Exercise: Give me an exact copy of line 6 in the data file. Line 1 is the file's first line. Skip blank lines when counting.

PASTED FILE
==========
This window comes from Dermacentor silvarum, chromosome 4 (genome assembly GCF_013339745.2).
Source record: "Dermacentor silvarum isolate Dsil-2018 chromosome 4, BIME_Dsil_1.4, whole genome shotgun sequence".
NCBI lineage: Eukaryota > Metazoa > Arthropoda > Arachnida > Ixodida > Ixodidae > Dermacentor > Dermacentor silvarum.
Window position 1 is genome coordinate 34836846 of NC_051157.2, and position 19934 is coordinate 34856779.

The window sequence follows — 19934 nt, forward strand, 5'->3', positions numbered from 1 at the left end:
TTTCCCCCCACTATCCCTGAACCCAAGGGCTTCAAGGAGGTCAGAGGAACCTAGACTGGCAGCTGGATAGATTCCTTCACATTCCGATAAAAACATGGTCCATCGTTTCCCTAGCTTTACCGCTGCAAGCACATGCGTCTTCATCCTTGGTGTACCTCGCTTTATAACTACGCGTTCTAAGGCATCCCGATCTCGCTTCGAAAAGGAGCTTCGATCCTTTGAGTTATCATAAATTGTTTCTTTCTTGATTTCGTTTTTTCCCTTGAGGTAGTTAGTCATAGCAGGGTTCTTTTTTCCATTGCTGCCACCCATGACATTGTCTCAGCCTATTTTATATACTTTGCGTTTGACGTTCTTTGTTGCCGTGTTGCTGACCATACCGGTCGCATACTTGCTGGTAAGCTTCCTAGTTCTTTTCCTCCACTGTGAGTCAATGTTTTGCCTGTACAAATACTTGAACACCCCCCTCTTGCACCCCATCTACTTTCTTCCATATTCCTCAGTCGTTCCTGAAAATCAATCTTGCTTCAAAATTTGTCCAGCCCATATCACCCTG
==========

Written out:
TTTCCCCCCACTATCCCTGAACCCAAGGGCTTCAAGGAGGTCAGAGGAACCTAGACTGGCAGCTGGATAGATTCCTTCACATTCCGATAAAAACATGGTCCATCGTTTCCCTAGCTTTACCGCTGCAAGCACATGCGTCTTCATCCTTGGTGTACCTCGCTTTATAACTACGCGTTCTAAGGCATCCCGATCTCGCTTCGAAAAGGAGCTTCGATCCTTTGAGTTATCATAAATTGTTTCTTTCTTGATTTCGTTTTTTCCCTTGAGGTAGTTAGTCATAGCAGGGTTCTTTTTTCCATTGCTGCCACCCATGACATTGTCTCAGCCTATTTTATATACTTTGCGTTTGACGTTCTTTGTTGCCGTGTTGCTGACCATACCGGTCGCATACTTGCTGGTAAGCTTCCTAGTTCTTTTCCTCCACTGTGAGTCAATGTTTTGCCTGTACAAATACTTGAACACCCCCCTCTTGCACCCCATCTACTTTCTTCCATATTCCTCAGTCGTTCCTGAAAATCAATCTTGCTTCAAAATTTGTCCAGCCCATATCACCCTG